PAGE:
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Sustainability 2015, 7(5), 5211-5240; doi:10.3390/su7055211

The New Global Urban Realm: Complex, Connected, Diffuse, and Diverse Social-Ecological Systems

1
Department of Forestry & Environmental Resources, North Carolina State University, Campus Box 8008, Raleigh, NC 27695-8008, USA
2
Cary Institute of Ecosystem Studies, 2801 Sharon Turnpike, Millbrook, NY 12545, USA
3
Instituto de Ciencias Ambientales y Evolutivas, Facultad de Ciencias, Universidad Austral de Chile, Valdivia, Chile
4
The Knowledge Hub for Rural Development, Wits Rural Facility, The University of the Witwatersrand, Private Bag X420, Acornhoek 1360, South Africa
5
Department of Plant Sciences, University of California, Davis, CA 95616, USA
6
School of Sustainability, Arizona State University, Tempe, AZ 85287, USA
7
Julie Ann Wrigley Global Institute of Sustainability, Arizona State University, Tempe, AZ 85287-5402, USA
8
Tishman Environment and Design Center, The New School, 79 Fifth Ave, 16th Fl., New York, NY 10003, USA
9
Department of Politics, Philosophy and Legal Studies, Elizabethtown College, Elizabethtown, PA 17022-2298 USA
10
Global Security Initiative, Arizona State University, P.O. Box 878409, Tempe, AZ 85287-8409, USA
11
Center for Eco-Environmental Sciences, Chinese Academy of Sciences, Haidian District, Beijing 100085, China
These authors contributed equally to this work.
*
Author to whom correspondence should be addressed.
Academic Editor: Marc A. Rosen
Received: 12 January 2015 / Revised: 7 April 2015 / Accepted: 10 April 2015 / Published: 28 April 2015
(This article belongs to the Special Issue Sustainable Urban Development)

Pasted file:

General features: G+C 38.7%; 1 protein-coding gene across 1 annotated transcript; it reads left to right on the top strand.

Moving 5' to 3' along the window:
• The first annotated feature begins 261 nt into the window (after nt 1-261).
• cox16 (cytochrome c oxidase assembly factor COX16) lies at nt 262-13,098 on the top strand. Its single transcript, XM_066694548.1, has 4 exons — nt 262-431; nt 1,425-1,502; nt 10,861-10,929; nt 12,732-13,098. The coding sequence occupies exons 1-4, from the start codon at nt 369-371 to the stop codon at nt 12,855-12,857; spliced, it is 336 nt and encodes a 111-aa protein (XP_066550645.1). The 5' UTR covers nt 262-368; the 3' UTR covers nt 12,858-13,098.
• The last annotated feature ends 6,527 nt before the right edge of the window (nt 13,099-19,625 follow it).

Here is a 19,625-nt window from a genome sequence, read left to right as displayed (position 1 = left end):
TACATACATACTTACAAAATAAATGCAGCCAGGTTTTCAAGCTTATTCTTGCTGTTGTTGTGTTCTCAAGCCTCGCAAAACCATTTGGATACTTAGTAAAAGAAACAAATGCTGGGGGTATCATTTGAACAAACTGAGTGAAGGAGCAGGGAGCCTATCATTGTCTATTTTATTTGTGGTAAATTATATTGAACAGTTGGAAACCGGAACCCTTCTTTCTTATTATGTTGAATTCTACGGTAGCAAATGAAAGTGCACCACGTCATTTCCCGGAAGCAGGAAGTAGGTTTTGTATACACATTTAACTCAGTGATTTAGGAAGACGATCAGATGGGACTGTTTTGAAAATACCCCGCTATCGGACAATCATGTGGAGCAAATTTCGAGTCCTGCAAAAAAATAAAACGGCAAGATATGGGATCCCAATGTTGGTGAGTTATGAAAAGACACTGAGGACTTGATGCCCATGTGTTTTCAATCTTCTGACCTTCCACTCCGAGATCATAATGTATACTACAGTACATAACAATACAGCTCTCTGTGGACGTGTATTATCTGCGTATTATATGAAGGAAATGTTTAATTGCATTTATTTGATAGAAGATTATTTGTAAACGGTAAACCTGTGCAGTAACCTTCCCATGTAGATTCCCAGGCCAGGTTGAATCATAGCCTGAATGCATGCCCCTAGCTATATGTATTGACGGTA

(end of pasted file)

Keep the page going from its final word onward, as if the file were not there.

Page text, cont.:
View Full-Text   |   Download PDF [920 KB, uploaded 28 April 2015]   |  

Abstract

Urbanization continues to be a transformative process globally, affecting ecosystem integrity and the health and well being of people around the world. Although cities tend to be centers for both the production and consumption of goods and services that degrade natural environments, there is also evidence that urban ecosystems can play a positive role in sustainability efforts. Despite the fact that most of the urbanization is now occurring in the developing countries of the Global South, much of what we know about urban ecosystems has been developed from studying cities in the United States and across Europe. We propose a conceptual framework to broaden the development of urban ecological research and its application to sustainability. Our framework describes four key contemporary urban features that should be accounted for in any attempt to build a unified theory of cities that contributes to urban sustainability efforts. We evaluated a range of examples from cities around the world, highlighting how urban areas are complex, connected, diffuse and diverse and what these interconnected features mean for the study of urban ecosystems and sustainability. View Full-Text
Keywords: urbanization; urban theory; science of cities; socio-ecological systems urbanization; urban theory; science of cities; socio-ecological systems
This is an open access article distributed under the Creative Commons Attribution License which permits unrestricted use, distribution, and reproduction in any medium, provided the original work is properly cited. (CC BY 4.0).

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MDPI and ACS Style

McHale, M.R.; Pickett, S.T.; Barbosa, O.; Bunn, D.N.; Cadenasso, M.L.; Childers, D.L.; Gartin, M.; Hess, G.R.; Iwaniec, D.M.; McPhearson, T.; Peterson, M.N.; Poole, A.K.; Rivers, L., III; Shutters, S.T.; Zhou, W. The New Global Urban Realm: Complex, Connected, Diffuse, and Diverse Social-Ecological Systems. Sustainability 2015, 7, 5211-5240.

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